You still feel like a little kid each time you board an airplane. You greet the pilot with gratitude and respect (she does have your life in her hands). You grab a window seat and pull the shade all the way up, so you can watch the vessel taxi down the runway. Then you alternate your focus between the horizon and what’s directly below. You’re certainly not a nervous flyer.
This excitement always grows when you’re heading to a new destination. It’s particularly heightened today. After not being able to travel for so long, you wanted your first real trip—overdue visits with family don’t count—to be a big one. A really big one. So you scoured the map for somewhere distant, somewhere exotic, and somewhere unexplored. Vanuatu fits all your requirements.
You spent the first few days in Port Vila. The little capital has a European vibe with French street names, a Roman Catholic cathedral, an old World War II airbase, and an impressive cafe culture. The ring road around Efate, the main island, lead you to waterfalls, surfing waves, and gorgeous beaches. Yet it wasn’t remote enough. That’s why you boarded another airplane bound for Tanna.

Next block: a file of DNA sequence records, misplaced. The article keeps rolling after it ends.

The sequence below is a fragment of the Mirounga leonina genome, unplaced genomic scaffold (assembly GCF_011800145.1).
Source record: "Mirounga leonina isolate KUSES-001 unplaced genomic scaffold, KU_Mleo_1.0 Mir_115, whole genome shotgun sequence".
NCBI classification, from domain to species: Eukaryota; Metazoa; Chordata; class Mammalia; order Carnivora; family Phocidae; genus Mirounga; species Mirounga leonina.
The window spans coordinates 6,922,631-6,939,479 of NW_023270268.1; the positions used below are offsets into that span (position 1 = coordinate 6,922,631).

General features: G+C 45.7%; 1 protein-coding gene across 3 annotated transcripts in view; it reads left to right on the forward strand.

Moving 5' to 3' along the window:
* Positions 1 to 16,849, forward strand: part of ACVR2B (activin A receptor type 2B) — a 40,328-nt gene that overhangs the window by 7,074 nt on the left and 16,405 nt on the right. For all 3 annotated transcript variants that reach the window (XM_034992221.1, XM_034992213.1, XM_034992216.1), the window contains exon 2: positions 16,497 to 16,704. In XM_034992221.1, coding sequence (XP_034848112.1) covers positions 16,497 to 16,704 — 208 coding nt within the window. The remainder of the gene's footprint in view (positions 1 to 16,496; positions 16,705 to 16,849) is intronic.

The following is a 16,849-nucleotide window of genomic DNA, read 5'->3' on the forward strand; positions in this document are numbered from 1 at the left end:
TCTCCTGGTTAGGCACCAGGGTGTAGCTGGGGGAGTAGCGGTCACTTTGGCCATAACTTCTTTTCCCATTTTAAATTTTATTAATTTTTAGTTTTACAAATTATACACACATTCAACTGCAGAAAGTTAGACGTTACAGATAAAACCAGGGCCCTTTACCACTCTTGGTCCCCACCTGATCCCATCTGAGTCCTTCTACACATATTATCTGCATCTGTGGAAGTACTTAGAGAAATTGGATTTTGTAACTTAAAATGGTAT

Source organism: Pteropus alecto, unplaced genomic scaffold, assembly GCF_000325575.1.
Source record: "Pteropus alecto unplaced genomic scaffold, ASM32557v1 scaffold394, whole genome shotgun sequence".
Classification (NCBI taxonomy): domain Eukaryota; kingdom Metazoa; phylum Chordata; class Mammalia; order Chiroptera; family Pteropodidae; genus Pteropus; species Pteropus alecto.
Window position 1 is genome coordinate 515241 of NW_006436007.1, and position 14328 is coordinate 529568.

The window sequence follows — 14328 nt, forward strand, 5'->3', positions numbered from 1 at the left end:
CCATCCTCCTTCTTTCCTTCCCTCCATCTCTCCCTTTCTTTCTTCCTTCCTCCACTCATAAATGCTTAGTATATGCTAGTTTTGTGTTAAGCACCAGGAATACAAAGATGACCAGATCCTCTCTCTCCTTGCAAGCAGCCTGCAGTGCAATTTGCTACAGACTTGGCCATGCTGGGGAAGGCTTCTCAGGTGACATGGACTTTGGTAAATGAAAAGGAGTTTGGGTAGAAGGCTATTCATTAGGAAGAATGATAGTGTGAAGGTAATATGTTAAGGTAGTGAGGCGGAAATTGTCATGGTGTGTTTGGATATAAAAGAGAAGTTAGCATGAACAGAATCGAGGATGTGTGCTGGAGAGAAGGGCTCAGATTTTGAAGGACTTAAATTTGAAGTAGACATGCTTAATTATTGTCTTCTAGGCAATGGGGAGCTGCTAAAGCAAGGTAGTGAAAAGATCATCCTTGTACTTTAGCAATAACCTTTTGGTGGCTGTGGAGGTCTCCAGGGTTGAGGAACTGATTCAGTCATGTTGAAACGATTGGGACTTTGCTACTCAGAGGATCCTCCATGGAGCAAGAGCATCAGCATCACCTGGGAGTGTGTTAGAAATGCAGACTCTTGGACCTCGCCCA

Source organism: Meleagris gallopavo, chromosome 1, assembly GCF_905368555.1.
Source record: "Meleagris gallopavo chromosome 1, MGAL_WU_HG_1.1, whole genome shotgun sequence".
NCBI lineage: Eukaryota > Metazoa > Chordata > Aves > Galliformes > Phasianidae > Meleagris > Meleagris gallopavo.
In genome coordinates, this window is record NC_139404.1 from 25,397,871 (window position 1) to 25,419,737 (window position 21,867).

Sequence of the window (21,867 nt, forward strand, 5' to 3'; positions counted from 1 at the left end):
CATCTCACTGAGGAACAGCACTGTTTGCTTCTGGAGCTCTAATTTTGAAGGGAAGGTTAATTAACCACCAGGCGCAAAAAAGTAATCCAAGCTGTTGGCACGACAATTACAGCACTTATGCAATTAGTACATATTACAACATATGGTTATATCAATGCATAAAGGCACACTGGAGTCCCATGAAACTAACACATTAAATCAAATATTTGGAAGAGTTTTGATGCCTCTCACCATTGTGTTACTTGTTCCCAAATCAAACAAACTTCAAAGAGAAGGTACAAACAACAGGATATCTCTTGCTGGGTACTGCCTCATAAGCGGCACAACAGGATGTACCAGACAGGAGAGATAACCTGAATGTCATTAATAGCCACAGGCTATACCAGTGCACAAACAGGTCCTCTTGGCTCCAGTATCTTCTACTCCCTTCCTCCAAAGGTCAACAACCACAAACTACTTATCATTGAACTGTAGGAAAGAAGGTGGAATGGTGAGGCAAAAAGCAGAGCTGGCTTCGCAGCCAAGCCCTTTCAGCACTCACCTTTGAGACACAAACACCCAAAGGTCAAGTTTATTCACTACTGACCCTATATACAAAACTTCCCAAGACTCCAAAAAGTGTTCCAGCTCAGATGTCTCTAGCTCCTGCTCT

Tanna is in Tafea, the island nation’s southernmost province. It’s a mountainous island covered by a thick jungle and lined with underwater caves. Mount Yasur, a continuously active volcano, is considered one of the most accessible craters in the world (watch out for lava bombs as you make your ascent). The Tannese people have managed to retain their traditional lifestyle—in large part by dismissing the Christian missionaries who arrived in the 19th century—more than most Melanesians. Plus there’s a new resort that won’t force you to give up little luxuries in exchange for such a unique island.
That beachfront resort, Rockwater, is about to come into view out the lefthand side of the airplane. After passing Erromango, Vanuatu’s fourth-largest island, the white coral cliffs on Tanna’s northwest coast start to appear. As the airplane dips to approach tiny Whitegrass Airport, you have a clear view of Rockwater’s coral gardens, bountiful fruit trees, turquoise pool, stone buildings, and alfresco restaurant. It looks more like a Mediterranean villa than a normal resort. Your adult side is already wondering how long your reservation can be extended.